Nor did this harassment take place in a vacuum;  the walls, tables, and bathrooms of the workplace were covered with graffiti, including slang references to sexual organs and sex acts.   The walls were also covered with posters of scantily clad women, some of which had been defaced with obscene drawings of sexual organs and crude graffiti.   As Harris put it, “It was filthy drawings, dirty jokes, racial slurs, the F-word everywhere.   Swimwear posters with added parts drawn on.”   She saw Ely Levy himself sketching a private part on one poster.

The evidence presented at trial included the testimony of Harris and Prasky and other employees who witnessed and experienced harassment.   Neither Shay Gat nor Ely Levy testified, although Shaul Levy and other Wings managers did appear at trial.   In light of this evidence, the jury returned verdicts for both Harris and Prasky on their Title VII sexual harassment claims.   The jury awarded Harris $6,933 and Prasky $5,915 in compensatory damages.1  The jury also awarded Harris and Prasky each $150,000 in punitive damages.   Wings moved for judgment as a matter of law or for a new trial.   The district court denied these motions and awarded Harris $68,491 and Prasky $57,838 in attorneys' fees and costs, less than each had sought.   Wings appeals.



 Wings first challenges the jury's award of compensatory damages to Harris and Prasky on their Title VII hostile environment claims.2  The company argues that it cannot be held liable for damages caused by the harassing conduct of its employees because no representative of the company had any notice of the harassment.   See, e.g., Andrade v. Mayfair Management, Inc., 88 F.3d 258, 261 (4th Cir.1996);  Amirmokri v. Baltimore Gas & Elec. Co., 60 F.3d 1126, 1130 (4th Cir.1995).   Ample evidence, however, supports the conclusion that the company had notice of its employees' harassing conduct and failed to respond to it.   Therefore, the jury's compensatory awards stand.

Wings was put on notice of the harassment Harris and Prasky experienced by repeated, specific complaints that each woman made to several managers.   Harris complained of sexual harassment to Shay Gat, the warehouse manager, six to ten times beginning in May or June of 1991.   She also complained to Hugo Schiller, Wings' internal management consultant.   Harris even complained to Jacob Frank, another warehouse manager, about the harassment she saw Mizrahi perpetrate at Warehouse 24 against other female employees.   And Harris testified that a month before she was terminated she threatened that if Wings did not do something about the intolerable work environment the employees “were going to do something.”   Prasky complained about sexual harassment to Gat and to Frank when he replaced Gat as warehouse manager in April 1993.   And she complained to Schiller, once going into his office crying and begging him to get her away from Ely Levy. Prasky also complained to Schiller about the offensive graffiti on the walls and tables of the warehouse.

In this case, the complaints Harris and Prasky lodged gave Wings sufficient notice to impute liability to the company.   First we observe that because Wings had no written grievance procedure or sexual harassment policy Harris and Prasky had no guidance about whom to contact in the event of a problem.   They logically concluded that it made sense to complain to warehouse manager Gat, who both supervised Ely Levy, the primary harasser, and reported directly to the President of Wings, Shaul Levy. Harris and Prasky also introduced evidence that Shaul Levy was not accessible to them.   Though his office was adjacent to the Main Warehouse, it was behind a door secured by a lock to which Harris and Prasky did not have the combination, and he came into the warehouse only infrequently.   Furthermore, when the President was in the warehouse, Prasky testified that “He was usually with Shay [Gat] or Ely[Levy] and Jacky [Heby], and any time a regular worker wanted to go up and talk to him, Ely or Jacky or Shay would kind of just shoo them away.”   From this evidence the jury could reasonably conclude that it was impractical for Harris or Prasky to complain directly to the company President, who was physically separated from them and who, when he was in the warehouse, was usually shielded by the harassers about whom they sought to complain.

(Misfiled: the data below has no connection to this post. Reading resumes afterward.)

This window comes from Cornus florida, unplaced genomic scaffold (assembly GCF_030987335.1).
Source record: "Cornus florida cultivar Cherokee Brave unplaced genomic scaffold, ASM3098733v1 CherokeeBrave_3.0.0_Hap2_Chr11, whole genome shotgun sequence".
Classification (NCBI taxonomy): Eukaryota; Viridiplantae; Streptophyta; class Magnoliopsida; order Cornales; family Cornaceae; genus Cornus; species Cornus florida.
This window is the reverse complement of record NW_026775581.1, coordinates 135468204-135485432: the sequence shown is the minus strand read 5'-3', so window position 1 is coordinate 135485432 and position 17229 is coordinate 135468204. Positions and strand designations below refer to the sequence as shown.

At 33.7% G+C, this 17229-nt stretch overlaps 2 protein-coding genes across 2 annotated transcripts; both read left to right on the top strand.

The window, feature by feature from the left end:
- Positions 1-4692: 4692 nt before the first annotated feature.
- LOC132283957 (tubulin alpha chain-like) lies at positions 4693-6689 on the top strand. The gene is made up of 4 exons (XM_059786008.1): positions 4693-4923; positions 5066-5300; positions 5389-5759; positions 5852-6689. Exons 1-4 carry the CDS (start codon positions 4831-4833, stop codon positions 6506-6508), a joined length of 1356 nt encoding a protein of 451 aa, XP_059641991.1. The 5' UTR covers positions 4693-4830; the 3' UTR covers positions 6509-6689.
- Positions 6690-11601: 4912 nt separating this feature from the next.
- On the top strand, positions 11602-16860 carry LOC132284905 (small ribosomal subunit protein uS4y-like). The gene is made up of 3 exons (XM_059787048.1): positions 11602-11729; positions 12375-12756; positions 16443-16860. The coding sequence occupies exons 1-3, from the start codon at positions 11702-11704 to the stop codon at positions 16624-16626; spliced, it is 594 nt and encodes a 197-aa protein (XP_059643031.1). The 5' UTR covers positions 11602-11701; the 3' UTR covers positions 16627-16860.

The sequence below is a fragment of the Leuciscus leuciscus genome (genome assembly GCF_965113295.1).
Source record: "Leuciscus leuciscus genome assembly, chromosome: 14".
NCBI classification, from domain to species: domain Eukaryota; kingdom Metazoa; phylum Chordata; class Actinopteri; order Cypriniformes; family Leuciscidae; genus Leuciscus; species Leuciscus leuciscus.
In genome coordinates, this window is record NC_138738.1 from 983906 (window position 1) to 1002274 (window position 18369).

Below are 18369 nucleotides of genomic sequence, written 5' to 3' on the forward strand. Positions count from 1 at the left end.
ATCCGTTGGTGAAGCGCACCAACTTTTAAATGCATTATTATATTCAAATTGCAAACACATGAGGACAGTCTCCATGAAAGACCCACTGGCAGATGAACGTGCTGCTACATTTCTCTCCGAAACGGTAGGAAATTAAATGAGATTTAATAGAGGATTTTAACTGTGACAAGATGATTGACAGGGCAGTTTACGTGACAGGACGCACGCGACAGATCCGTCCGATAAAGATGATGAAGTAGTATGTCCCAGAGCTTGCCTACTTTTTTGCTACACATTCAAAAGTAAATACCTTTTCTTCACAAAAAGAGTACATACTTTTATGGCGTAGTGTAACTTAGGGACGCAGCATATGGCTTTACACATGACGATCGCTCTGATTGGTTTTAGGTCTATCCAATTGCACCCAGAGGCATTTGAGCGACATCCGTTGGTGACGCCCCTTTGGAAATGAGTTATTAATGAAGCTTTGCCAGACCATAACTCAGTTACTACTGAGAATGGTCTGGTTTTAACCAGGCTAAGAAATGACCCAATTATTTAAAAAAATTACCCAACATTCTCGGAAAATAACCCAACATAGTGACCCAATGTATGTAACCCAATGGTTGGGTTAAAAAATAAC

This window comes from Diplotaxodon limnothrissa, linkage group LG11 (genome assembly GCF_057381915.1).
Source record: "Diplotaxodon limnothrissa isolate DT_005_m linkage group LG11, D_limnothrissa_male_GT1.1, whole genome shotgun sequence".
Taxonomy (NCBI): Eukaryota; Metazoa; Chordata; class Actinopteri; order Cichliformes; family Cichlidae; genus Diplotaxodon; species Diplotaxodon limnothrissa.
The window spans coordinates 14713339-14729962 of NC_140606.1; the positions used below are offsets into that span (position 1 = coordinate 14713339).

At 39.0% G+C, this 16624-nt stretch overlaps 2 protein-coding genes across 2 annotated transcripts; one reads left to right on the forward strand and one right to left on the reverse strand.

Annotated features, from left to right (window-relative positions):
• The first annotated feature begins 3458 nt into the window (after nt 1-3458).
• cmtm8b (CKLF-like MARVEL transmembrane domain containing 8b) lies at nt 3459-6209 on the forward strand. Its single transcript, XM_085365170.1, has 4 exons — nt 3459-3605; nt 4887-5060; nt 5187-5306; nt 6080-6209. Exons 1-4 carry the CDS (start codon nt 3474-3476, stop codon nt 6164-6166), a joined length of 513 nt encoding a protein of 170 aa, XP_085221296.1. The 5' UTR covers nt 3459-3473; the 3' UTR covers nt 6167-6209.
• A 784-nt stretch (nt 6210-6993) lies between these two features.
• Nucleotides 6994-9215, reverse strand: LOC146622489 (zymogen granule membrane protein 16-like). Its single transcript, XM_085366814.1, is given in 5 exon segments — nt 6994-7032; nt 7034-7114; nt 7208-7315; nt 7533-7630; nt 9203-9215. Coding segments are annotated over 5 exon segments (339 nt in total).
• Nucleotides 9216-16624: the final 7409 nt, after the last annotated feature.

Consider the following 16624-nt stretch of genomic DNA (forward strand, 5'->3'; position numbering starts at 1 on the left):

Even so, sufficient evidence supports the inference that the message made its way to the top of Wings management.   Gat and Shaul Levy were known to be close, and in fact Shaul Levy testified generally that Gat brought many complaints about Ely Levy to him.   Shaul Levy did occasionally come to the warehouse, where he must have witnessed firsthand the profusion of graffiti and pornography that covered the walls and contributed to the sexually hostile environment.   In light of all this evidence the jury reasonably concluded that Wings itself had sufficient notice of Harris' and Prasky's plight to be liable for compensatory damages.


 We next address Wings' challenge to the jury's award of punitive damages to Harris and Prasky.   Punitive damages are “an extraordinary remedy,” to be reserved for egregious cases.  Stephens v. South Atlantic Canners, Inc., 848 F.2d 484, 489 (4th Cir.1988).   It is well established that exemplary damages are not an element of recovery in every case involving an intentional tort.  McKinnon v. Kwong Wah Restaurant, 83 F.3d 498, 508-09 (1st Cir.1996).   Specifically, the text and background of the Civil Rights Act of 1991, which authorizes punitive damages, emphasize that this extraordinary remedy is not to be awarded automatically in every successful Title VII suit.   The 1991 Act approves punitive damages only “if the complaining party demonstrates that the respondent engaged in a discriminatory practice or discriminatory practices with malice or with reckless indifference to the federally protected rights of an aggrieved individual.”  42 U.S.C. § 1981a(b)(1) (emphasis added).   Indeed, “[p]laintiffs must first prove intentional discrimination, then must prove actual injury or loss arising therefrom to recover compensatory damages, and must meet an even higher standard (establishing that the employer acted with malice or reckless or callous indifference to their rights) to recover punitive damages.”   H.R.Rep. No. 40(I), 102d Cong., 1st Sess., at 72 (1991), quoted in McKinnon, 83 F.3d at 507.